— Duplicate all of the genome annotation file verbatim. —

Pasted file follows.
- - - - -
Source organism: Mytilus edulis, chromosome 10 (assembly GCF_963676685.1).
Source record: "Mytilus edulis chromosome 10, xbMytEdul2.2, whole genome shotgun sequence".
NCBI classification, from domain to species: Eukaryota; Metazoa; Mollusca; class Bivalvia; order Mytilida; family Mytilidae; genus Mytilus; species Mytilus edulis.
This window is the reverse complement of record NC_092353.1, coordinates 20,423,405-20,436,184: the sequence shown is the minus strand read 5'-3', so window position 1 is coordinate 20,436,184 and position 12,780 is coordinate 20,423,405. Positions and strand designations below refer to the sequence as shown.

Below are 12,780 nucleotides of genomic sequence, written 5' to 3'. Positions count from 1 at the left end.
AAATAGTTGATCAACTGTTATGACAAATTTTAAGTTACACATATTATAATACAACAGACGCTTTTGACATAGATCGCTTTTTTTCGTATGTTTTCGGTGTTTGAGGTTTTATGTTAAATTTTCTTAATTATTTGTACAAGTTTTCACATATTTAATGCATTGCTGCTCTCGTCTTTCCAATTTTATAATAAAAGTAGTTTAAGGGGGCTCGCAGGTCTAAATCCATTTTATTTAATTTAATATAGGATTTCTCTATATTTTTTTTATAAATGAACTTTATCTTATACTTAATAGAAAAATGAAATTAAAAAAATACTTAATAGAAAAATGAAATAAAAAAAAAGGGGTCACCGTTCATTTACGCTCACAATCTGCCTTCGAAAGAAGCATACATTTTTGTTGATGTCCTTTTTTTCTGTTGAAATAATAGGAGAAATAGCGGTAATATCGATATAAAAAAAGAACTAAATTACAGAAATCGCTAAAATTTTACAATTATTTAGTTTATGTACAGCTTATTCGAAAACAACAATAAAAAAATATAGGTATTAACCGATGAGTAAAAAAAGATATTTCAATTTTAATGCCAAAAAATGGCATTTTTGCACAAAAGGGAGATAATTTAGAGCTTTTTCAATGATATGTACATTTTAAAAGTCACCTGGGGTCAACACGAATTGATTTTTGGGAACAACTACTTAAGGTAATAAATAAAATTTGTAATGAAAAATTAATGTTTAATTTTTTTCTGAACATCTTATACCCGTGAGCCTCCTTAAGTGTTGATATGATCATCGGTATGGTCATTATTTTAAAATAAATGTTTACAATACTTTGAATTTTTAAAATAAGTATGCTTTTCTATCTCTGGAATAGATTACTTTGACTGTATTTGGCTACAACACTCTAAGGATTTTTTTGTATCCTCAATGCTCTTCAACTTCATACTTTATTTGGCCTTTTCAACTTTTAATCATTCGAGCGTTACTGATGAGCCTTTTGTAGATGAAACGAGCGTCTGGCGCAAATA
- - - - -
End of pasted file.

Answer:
Source organism: Mytilus edulis, chromosome 10 (assembly GCF_963676685.1).
Source record: "Mytilus edulis chromosome 10, xbMytEdul2.2, whole genome shotgun sequence".
NCBI classification, from domain to species: Eukaryota; Metazoa; Mollusca; class Bivalvia; order Mytilida; family Mytilidae; genus Mytilus; species Mytilus edulis.
This window is the reverse complement of record NC_092353.1, coordinates 20,423,405-20,436,184: the sequence shown is the minus strand read 5'-3', so window position 1 is coordinate 20,436,184 and position 12,780 is coordinate 20,423,405. Positions and strand designations below refer to the sequence as shown.

Below are 12,780 nucleotides of genomic sequence, written 5' to 3'. Positions count from 1 at the left end.
AAATAGTTGATCAACTGTTATGACAAATTTTAAGTTACACATATTATAATACAACAGACGCTTTTGACATAGATCGCTTTTTTTCGTATGTTTTCGGTGTTTGAGGTTTTATGTTAAATTTTCTTAATTATTTGTACAAGTTTTCACATATTTAATGCATTGCTGCTCTCGTCTTTCCAATTTTATAATAAAAGTAGTTTAAGGGGGCTCGCAGGTCTAAATCCATTTTATTTAATTTAATATAGGATTTCTCTATATTTTTTTTATAAATGAACTTTATCTTATACTTAATAGAAAAATGAAATTAAAAAAATACTTAATAGAAAAATGAAATAAAAAAAAAGGGGTCACCGTTCATTTACGCTCACAATCTGCCTTCGAAAGAAGCATACATTTTTGTTGATGTCCTTTTTTTCTGTTGAAATAATAGGAGAAATAGCGGTAATATCGATATAAAAAAAGAACTAAATTACAGAAATCGCTAAAATTTTACAATTATTTAGTTTATGTACAGCTTATTCGAAAACAACAATAAAAAAATATAGGTATTAACCGATGAGTAAAAAAAGATATTTCAATTTTAATGCCAAAAAATGGCATTTTTGCACAAAAGGGAGATAATTTAGAGCTTTTTCAATGATATGTACATTTTAAAAGTCACCTGGGGTCAACACGAATTGATTTTTGGGAACAACTACTTAAGGTAATAAATAAAATTTGTAATGAAAAATTAATGTTTAATTTTTTTCTGAACATCTTATACCCGTGAGCCTCCTTAAGTGTTGATATGATCATCGGTATGGTCATTATTTTAAAATAAATGTTTACAATACTTTGAATTTTTAAAATAAGTATGCTTTTCTATCTCTGGAATAGATTACTTTGACTGTATTTGGCTACAACACTCTAAGGATTTTTTTGTATCCTCAATGCTCTTCAACTTCATACTTTATTTGGCCTTTTCAACTTTTAATCATTCGAGCGTTACTGATGAGCCTTTTGTAGATGAAACGAGCGTCTGGCGCAAATA